There was no statistically significant relationship between OD biomarkers and clutch size, neither in males (|r| <0.33, all P>0.08) nor in females (|r| <0.15, all P>0.38), while partialling out the effects of breeding stage and sampling date. The results were similar if tests were conducted separately for the pre- and post-laying period while partialling out the confounding effects of sex and sampling date (pre-laying: |r| <0.18, all P>0.33; post-laying: |r| <0.27, all P>0.12). Results were also similar if we used as measures of reproductive output the number of fledglings or the fledging success (ratio between the number of fledglings and clutch size) instead of clutch size (details not shown for brevity).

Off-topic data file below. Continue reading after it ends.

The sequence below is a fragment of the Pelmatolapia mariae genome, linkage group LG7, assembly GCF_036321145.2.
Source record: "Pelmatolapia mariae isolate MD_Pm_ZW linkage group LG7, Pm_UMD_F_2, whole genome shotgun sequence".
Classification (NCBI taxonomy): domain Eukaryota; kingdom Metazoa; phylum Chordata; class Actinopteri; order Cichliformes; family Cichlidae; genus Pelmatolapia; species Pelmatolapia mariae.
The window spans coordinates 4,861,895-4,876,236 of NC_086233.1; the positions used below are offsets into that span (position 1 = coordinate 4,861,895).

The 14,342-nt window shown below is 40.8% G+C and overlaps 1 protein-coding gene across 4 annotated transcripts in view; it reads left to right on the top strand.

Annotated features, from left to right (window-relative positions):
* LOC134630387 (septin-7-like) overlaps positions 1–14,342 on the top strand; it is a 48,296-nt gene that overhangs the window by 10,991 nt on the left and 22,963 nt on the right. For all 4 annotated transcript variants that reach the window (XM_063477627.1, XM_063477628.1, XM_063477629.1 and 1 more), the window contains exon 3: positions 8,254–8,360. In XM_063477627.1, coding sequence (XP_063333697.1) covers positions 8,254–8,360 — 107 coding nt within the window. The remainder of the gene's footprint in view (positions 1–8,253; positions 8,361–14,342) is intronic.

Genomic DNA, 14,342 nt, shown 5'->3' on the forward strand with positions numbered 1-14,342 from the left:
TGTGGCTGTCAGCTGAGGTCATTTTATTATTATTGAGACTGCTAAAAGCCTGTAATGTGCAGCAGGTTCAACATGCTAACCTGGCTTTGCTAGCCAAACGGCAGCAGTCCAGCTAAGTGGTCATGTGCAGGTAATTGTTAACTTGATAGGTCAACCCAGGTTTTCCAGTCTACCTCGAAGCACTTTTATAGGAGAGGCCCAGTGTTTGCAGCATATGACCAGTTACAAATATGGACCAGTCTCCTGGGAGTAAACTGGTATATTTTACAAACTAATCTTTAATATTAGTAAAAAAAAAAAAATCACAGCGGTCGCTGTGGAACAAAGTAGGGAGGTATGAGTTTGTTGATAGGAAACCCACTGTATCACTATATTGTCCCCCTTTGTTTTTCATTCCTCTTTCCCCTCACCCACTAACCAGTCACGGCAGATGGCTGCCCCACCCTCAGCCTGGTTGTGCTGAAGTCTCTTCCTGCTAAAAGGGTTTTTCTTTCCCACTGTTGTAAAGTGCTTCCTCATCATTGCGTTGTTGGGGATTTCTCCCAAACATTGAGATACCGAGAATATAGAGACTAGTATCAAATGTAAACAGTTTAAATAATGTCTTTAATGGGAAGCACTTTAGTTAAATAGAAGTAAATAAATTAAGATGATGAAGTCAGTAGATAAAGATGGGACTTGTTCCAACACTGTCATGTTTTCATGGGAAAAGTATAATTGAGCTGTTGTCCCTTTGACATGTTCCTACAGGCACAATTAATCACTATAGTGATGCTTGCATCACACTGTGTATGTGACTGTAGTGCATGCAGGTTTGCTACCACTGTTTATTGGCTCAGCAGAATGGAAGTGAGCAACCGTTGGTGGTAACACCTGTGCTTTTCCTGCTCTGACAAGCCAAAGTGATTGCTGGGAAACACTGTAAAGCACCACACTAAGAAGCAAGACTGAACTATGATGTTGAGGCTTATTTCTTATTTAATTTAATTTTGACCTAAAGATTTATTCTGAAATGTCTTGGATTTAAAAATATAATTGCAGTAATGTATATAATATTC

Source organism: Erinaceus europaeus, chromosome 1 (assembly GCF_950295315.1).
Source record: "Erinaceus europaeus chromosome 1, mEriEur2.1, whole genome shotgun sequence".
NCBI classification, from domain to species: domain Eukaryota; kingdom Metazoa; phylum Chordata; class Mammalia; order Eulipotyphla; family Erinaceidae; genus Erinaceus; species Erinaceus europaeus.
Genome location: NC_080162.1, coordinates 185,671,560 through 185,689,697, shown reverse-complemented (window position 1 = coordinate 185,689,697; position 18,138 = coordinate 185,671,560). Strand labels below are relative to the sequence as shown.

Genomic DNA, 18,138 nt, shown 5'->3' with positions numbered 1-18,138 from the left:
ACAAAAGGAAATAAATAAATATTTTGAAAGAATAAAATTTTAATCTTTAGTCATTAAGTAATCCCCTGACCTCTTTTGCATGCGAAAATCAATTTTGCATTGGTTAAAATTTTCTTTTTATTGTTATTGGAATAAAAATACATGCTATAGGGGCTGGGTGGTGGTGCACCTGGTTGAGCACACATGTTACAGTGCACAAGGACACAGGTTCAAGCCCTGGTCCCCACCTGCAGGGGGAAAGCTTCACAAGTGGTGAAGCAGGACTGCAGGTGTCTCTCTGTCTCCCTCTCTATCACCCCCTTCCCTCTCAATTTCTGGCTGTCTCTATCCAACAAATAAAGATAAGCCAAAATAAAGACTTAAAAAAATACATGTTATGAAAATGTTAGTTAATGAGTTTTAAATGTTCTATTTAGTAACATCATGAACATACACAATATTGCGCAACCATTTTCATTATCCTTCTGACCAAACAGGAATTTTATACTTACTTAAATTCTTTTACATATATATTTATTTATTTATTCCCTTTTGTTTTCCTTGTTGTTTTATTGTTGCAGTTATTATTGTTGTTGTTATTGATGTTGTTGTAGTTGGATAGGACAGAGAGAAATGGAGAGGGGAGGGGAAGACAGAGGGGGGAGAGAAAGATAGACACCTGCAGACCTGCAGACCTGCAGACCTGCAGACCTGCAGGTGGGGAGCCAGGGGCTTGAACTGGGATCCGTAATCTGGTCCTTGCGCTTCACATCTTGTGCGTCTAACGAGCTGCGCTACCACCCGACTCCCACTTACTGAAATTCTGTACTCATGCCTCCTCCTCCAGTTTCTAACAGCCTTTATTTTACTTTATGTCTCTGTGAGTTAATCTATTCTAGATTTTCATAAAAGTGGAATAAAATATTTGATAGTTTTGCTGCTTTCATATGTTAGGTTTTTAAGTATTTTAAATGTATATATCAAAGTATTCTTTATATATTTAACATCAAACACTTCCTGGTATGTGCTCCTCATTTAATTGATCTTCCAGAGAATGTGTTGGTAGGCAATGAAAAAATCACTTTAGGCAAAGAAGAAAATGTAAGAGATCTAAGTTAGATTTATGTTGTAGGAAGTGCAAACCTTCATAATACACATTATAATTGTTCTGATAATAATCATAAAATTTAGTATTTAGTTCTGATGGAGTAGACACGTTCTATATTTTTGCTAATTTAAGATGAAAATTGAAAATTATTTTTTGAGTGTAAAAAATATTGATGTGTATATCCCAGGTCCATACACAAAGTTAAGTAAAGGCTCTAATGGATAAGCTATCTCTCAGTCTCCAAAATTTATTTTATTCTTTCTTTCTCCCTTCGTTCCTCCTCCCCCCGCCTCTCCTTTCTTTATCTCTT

In this study, we investigated the short-term variation of three OD biomarkers between the pre- and the post-laying phase in male and female barn swallows. Plasma MDA-protein adduct concentration was significantly elevated in the pre- vs. the post-laying phase in both males and females. Moreover, MDA-protein adduct levels of females were significantly higher than those of males in the pre- but not in the post-laying phase, and declined with sampling date during the pre-laying phase in a similar fashion in the two sexes. Plasma PCO content increased from the pre- to the post-laying phase and was on average higher among females compared to males. The concentration of circulating PSH was unaffected by sex, sampling date, or breeding stage. There was no significant covariation between MDA-modified proteins and PSH or PCO, while there was a statistically significant, positive relationship between PSH and PCO. Finally, OD biomarkers were unrelated to reproductive investment.